November 22, 2013
I first want to apologize to you for taking this considerable time to communicate with you after Barbara’s passing. I do believe that, if anyone, you will understand the reasons completely. It is still very difficult to speak, write, or even think of Barbara in the past tense. We have come to understand that our feelings are completely normal and that only time will allow us to live with her loss.
The last two weeks after Barbara was released from the hospital, her condition steadily declined. She did not actually lose consciousness until her last 24 hours. She wanted to see all her loved ones and old friends during her last 2 weeks so that she could say goodbye face to face, and we managed to do that. As always, she accepted her fate, never complained, and was strong for all of us.
I feel sure that we, along with hospice oversight, managed to keep Barbara comfortable right until the end, and that her mind was separated from the distress that her body was experiencing, and was so very visually disturbing to all of us.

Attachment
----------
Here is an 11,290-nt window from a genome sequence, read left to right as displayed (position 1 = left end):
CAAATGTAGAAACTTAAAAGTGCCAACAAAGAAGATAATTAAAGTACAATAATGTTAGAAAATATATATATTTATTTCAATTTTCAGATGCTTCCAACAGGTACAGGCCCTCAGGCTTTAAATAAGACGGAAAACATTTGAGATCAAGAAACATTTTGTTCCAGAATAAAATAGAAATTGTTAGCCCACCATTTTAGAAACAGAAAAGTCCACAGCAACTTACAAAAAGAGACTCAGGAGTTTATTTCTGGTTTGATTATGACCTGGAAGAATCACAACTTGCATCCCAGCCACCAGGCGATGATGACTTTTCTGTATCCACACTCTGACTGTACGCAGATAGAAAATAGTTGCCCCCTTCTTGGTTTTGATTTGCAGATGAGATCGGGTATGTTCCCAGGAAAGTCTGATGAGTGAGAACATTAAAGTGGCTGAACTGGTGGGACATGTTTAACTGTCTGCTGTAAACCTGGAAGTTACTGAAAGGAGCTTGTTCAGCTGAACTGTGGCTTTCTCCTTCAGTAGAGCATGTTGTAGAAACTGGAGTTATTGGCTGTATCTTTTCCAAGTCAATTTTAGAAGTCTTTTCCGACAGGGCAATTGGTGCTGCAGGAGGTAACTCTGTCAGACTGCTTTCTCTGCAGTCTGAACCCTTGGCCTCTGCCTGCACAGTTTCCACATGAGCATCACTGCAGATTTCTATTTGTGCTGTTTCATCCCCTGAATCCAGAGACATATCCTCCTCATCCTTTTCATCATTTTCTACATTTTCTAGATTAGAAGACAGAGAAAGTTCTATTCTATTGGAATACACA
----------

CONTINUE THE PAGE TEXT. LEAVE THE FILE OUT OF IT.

I believe that our family did a great job of taking care of her through the period of her illness. I know that we were prepared to accept her death, but we never realized how devastating the loss of her presence in our daily lives would be. Life will never be the same for my family and me.
As Thanksgiving approaches, we know that even with our great loss this past year, we have received many blessings. Among these blessings was the wonderful relationship that you offered and Barbara embraced during her time as a patient. Marian, it was very gratifying to us that she developed such an open, honest, and friendly relationship with you, as Barbara needed someone outside of the family to confer with on matters in which she needed confirmation or direct answers. We thank you for your support, affection, and your endearing qualities.
Marian, in closing, my family and I want you to know we view you as the most important support factor during Barbara’s treatment at Dana-Farber. You played a major role in her determination to fight for every day of life that she could win, and helped her fully understand all of the issues that this battle contained.
I feel that someday in the future, when my family is strong enough, we will meet again. Until that time, thank you, and God bless you.
Paul Smyth and family
To read nurse navigator Marian Gilmore's story on her relationship with Mrs. Smyth, click here.